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Interesting Facts About Nitrogen (N)

By Edited Feb 5, 2016 1 0

Fun Facts About Nitrogen

Nitrogen is an odorless, colorless and tasteless inert gas. Nitrogen is in the air we breathe and in fact, comprises 78.1% of the Earth’s air. Nitrogen is not a metal, but is found in plants and animals. Nitrogen is found naturally in the body to aid in the creation of amino acids and proteins. The ingredient is most commonly known for its presence in laughing gas and is responsible for several different color pairs in the aurora.

Some interesting facts about nitrogen will be highlighted below:

1. Fact: Nitrogen is found in Numerous Everyday Items
Nitrogen is present in food, explosives and poisons. Most commonly, nitrogen is found in fertilizers. Also, present in fertilizers are potassium, phosphorus and trace elements. Nitrogen is also found in ammonia, which is commonly used as a household cleaner and for other uses as well.

2. Fact: Nitrogen Compounds are found in the Human Body
The human body is comprised of 3% nitrogen by weight. Because we breathe nitrogen and it is present in the fertilizer used for food, our bodies are dependent upon the gas for survival. Nitrogen is also present in the chemical structure of all neurotransmitters. Alkaloids are also comprised of nitrogen.

3. Fact: Nitrogen is Necessary for Scuba Divers 
Scuba divers that are diving more than 130 feet or 40 meters will require a mixture of oxygen and nitrogen to breathe. Nitrogen combines with helium to prevent decompression sickness, which occurs when gas bubbles enter the bloodstream. It is extremely painful and sometimes deadly.

4. Fact: Nitrogen is Often Used as a Coolant in Immersion Freezing
Liquid nitrogen is often used as a refrigerant in processes such as cryopreservation of blood and reproductive cells, such as sperm and eggs. Nitrogen is also used in cryotherapy to remove warts or cysts on the skin. Nitrogen also cools X-ray detectors and cools central processing units.

5. Nitrogen is Often Used in Explosives
Explosives are comprised of substances that possess a significant amount of energy stored in their chemical bonds. Carbon monoxide, (di)nitrogen and carbon dioxide contain strong double and triple bonds that hold incredible amounts of energy necessary for creating commercial explosives. When detonated, they are extremely explosive. Nitrogen is the seventh most important element in an explosive material.

6. Fact: Nitrogen is Often Used in Rocket Fuels
Nitrogen is ideal for use in rocket fuels, because of the extraordinary bonds that carry a significant amount of energy. They are ideal, because they propel objects with or without ignition.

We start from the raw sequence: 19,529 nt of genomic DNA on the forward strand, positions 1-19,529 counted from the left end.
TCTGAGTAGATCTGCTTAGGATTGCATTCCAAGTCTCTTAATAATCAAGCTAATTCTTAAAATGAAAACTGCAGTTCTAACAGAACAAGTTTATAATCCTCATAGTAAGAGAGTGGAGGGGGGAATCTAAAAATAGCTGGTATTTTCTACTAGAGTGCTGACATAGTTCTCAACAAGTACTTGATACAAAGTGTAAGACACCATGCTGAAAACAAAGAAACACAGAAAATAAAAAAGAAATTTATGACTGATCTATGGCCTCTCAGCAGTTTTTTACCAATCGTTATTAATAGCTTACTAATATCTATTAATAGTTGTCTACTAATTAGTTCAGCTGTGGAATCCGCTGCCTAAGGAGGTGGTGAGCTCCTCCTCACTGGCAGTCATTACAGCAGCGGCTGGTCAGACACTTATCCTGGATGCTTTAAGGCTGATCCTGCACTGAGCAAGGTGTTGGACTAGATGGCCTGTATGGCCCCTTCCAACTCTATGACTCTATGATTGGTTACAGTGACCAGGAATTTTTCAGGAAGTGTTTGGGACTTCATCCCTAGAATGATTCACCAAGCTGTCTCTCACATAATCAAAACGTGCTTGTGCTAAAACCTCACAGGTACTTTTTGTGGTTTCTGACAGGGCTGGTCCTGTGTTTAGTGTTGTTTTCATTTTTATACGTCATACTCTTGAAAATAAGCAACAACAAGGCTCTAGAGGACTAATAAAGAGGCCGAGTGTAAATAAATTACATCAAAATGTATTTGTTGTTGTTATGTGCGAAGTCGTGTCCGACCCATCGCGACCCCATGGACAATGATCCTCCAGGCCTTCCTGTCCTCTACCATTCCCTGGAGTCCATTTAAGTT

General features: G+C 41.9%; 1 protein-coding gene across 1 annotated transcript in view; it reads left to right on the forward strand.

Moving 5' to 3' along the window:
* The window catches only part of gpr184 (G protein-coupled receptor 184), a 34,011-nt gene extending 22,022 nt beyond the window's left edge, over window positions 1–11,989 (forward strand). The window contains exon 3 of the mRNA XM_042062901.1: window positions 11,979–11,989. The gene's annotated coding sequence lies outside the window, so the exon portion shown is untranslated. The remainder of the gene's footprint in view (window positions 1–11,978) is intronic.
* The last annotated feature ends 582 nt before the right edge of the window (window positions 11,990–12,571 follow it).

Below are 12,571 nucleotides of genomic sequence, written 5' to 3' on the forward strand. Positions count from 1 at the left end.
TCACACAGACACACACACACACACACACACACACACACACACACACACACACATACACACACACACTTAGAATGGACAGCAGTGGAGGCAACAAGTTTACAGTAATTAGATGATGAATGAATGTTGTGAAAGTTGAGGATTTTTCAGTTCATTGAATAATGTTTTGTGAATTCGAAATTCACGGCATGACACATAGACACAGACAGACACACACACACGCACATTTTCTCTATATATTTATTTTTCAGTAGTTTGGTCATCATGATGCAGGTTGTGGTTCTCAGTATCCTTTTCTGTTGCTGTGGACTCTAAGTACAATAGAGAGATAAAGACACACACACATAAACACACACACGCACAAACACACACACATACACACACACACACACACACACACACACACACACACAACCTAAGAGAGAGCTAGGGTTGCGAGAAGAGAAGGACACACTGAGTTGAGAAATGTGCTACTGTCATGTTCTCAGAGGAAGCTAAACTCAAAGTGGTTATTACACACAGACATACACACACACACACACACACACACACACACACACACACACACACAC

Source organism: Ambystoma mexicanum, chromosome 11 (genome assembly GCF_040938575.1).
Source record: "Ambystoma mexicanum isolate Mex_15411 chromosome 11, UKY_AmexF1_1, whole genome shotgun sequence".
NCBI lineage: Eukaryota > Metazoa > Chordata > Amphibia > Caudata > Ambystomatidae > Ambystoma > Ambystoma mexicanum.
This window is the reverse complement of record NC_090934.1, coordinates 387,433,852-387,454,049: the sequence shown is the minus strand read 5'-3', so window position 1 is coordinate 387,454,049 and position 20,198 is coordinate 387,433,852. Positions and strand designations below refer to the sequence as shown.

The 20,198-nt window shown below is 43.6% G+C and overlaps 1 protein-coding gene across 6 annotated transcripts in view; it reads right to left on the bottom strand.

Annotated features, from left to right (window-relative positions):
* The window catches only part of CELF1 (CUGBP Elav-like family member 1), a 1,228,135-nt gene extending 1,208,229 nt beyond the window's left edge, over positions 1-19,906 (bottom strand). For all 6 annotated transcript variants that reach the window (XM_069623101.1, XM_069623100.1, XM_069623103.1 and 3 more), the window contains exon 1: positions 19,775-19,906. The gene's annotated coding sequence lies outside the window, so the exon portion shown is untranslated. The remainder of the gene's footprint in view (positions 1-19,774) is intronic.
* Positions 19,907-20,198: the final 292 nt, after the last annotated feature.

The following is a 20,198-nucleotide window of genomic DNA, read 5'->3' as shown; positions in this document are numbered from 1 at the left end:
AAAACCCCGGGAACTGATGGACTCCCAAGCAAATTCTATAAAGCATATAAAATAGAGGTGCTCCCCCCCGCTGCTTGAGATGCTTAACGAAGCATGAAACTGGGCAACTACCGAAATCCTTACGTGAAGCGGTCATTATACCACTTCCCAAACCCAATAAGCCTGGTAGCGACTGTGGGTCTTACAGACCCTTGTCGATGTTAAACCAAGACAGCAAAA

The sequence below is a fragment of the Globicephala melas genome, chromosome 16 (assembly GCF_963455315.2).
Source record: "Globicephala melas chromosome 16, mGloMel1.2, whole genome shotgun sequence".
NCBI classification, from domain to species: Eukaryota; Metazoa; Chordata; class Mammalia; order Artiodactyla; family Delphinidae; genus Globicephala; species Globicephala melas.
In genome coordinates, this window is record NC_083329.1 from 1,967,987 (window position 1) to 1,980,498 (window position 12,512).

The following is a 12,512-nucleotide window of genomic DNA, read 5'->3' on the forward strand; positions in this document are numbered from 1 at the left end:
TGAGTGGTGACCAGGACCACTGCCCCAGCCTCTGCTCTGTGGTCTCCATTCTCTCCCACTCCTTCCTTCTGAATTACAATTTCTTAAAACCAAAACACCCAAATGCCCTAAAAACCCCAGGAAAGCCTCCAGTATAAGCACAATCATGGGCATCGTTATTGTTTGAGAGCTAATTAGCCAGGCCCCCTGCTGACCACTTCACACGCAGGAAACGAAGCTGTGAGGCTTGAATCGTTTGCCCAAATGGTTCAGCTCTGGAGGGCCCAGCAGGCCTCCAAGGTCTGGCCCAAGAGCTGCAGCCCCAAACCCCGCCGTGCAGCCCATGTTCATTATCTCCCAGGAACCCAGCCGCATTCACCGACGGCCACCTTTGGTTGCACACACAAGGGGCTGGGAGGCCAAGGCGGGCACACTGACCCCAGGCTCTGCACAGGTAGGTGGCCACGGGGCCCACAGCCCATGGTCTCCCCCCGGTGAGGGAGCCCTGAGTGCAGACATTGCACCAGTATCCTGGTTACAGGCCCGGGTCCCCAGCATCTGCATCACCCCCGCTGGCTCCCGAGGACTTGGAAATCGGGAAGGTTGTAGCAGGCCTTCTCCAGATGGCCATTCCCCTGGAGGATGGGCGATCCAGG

7. Fact: Nitrogen was Discovered by Daniel Rutherford in 1772
Antoine Lavosier referred to Nitrogen as azote or mephitic air. The word means lifeless. The scientist called nitrogen lifeless, because the gas extinguished flames and animals died in it presence. Nitrogen compounds were known to dissolve gold when combined with hydorcloric acids. This was a common practice in the Middle Ages.

8. Fact: Nitrogen Contributes Nominally to the Greenhouse Effect
The Greenhouse Effect is responsible for trapping extra sunlight into the atmosphere. Nitrogen Trifluoride plays a role in the Greenhouse effect, and it does affect the environment at some level.

9. Fact: Nitrogen is Found in Smog
The reddish poisonous nitrogen dioxide (NO2) is often found in smog. Though there are some important uses for nitrogen, not all nitrogen uses are beneficial.

10. Fact: Nitrogen Reduces the Galling Effect
Galling is known as the process of tearing apart welded material. The use of dissimilar materials can make this process easier. Nitronic alloys reduce the galling effect by alloying nitrogen and manganese together.

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Bibliography

  1. "http://wanttoknowit.com/who-discovered-nitrogen/." http://wanttoknowit.com/who-discovered-nitrogen/. 15/08/2011 <Web >
  2. "http://chemistry.about.com/od/elementfacts/a/nitrogenfacts.htm." http://chemistry.about.com/od/elementfacts/a/nitrogenfacts.htm. 15/08/2011 <Web >
  3. "http://www.encyclopedia.com/topic/Periodic_Table_of_the_Elements_Nitrogen.aspx." http://www.encyclopedia.com/topic/Periodic_Table_of_the_Elements_Nitrogen.aspx. 15/08/2011 <Web >
  4. "http://www.encyclopedia.com/doc/fullarticle/1G1-111897743.html." http://www.encyclopedia.com/doc/fullarticle/1G1-111897743.html. 15/08/2011 <Web >
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  6. "http://en.wikipedia.org/wiki/Nitrogen." http://en.wikipedia.org/wiki/Nitrogen. 15/08/2011 <Web >

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